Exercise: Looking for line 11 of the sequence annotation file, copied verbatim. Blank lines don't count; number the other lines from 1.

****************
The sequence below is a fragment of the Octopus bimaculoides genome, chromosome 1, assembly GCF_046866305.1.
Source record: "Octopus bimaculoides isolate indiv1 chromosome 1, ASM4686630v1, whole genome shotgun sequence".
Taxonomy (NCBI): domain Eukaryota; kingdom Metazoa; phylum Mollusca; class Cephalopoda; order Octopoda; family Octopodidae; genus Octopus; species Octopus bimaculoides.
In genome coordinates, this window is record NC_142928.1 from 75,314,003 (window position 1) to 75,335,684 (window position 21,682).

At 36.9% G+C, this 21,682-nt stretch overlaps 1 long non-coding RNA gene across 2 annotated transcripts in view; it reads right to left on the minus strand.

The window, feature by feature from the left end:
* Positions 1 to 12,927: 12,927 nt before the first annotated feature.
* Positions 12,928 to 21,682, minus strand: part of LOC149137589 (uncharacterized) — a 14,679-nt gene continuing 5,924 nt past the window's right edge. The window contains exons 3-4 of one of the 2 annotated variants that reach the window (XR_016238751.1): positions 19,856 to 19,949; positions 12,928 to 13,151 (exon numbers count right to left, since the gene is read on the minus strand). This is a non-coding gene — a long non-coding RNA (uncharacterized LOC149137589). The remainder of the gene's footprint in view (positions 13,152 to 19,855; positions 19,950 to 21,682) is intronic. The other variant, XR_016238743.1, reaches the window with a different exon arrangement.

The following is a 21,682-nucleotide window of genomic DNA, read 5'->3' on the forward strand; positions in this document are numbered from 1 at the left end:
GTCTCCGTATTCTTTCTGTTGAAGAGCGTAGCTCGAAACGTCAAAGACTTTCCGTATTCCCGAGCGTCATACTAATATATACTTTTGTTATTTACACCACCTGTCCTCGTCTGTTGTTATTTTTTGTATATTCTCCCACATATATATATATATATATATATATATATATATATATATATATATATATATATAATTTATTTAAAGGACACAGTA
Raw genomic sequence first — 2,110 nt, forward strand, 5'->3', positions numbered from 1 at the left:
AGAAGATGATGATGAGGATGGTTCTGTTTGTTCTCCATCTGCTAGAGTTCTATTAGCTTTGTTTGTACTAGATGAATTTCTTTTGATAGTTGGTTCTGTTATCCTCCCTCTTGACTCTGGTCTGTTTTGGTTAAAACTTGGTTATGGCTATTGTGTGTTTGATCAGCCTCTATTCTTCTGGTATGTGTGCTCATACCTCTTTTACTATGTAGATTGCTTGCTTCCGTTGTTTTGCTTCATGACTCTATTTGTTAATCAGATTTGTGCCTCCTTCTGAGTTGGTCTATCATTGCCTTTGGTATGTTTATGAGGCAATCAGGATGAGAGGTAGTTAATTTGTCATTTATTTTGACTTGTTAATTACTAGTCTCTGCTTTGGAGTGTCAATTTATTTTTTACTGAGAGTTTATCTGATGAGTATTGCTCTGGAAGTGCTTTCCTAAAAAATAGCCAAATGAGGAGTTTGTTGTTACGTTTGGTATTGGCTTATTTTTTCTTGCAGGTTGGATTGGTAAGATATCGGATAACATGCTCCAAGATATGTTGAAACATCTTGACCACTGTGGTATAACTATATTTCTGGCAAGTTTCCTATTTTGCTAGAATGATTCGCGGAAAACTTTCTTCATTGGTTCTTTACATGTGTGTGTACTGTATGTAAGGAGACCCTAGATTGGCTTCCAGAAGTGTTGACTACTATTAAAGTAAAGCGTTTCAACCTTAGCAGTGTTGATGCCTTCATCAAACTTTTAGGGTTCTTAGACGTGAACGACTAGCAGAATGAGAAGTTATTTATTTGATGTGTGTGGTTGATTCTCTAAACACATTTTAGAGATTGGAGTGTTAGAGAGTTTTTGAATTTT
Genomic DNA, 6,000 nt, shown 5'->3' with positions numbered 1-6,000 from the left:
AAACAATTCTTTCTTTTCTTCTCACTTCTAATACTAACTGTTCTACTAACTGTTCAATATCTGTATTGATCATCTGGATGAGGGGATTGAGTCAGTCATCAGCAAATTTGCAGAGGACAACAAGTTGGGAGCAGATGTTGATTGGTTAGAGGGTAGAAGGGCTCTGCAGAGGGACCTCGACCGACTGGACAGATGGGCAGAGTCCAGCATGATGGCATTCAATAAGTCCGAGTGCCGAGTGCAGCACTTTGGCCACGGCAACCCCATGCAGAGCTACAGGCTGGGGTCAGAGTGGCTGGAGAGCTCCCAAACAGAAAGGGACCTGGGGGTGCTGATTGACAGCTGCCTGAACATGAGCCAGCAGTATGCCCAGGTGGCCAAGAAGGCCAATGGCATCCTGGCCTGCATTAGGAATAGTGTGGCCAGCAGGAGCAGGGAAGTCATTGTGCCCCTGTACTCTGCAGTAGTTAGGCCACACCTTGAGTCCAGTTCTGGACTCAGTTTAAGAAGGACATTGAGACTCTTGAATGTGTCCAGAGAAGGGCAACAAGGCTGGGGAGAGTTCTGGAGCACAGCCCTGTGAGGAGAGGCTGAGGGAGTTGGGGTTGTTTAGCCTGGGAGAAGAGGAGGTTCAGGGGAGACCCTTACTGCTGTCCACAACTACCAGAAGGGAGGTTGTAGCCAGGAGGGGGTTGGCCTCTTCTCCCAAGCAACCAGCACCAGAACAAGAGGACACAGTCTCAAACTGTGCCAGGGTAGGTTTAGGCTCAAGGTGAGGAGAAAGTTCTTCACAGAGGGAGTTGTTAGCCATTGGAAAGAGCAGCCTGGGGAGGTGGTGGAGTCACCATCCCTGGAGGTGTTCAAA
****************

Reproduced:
Raw genomic sequence first — 2,110 nt, forward strand, 5'->3', positions numbered from 1 at the left: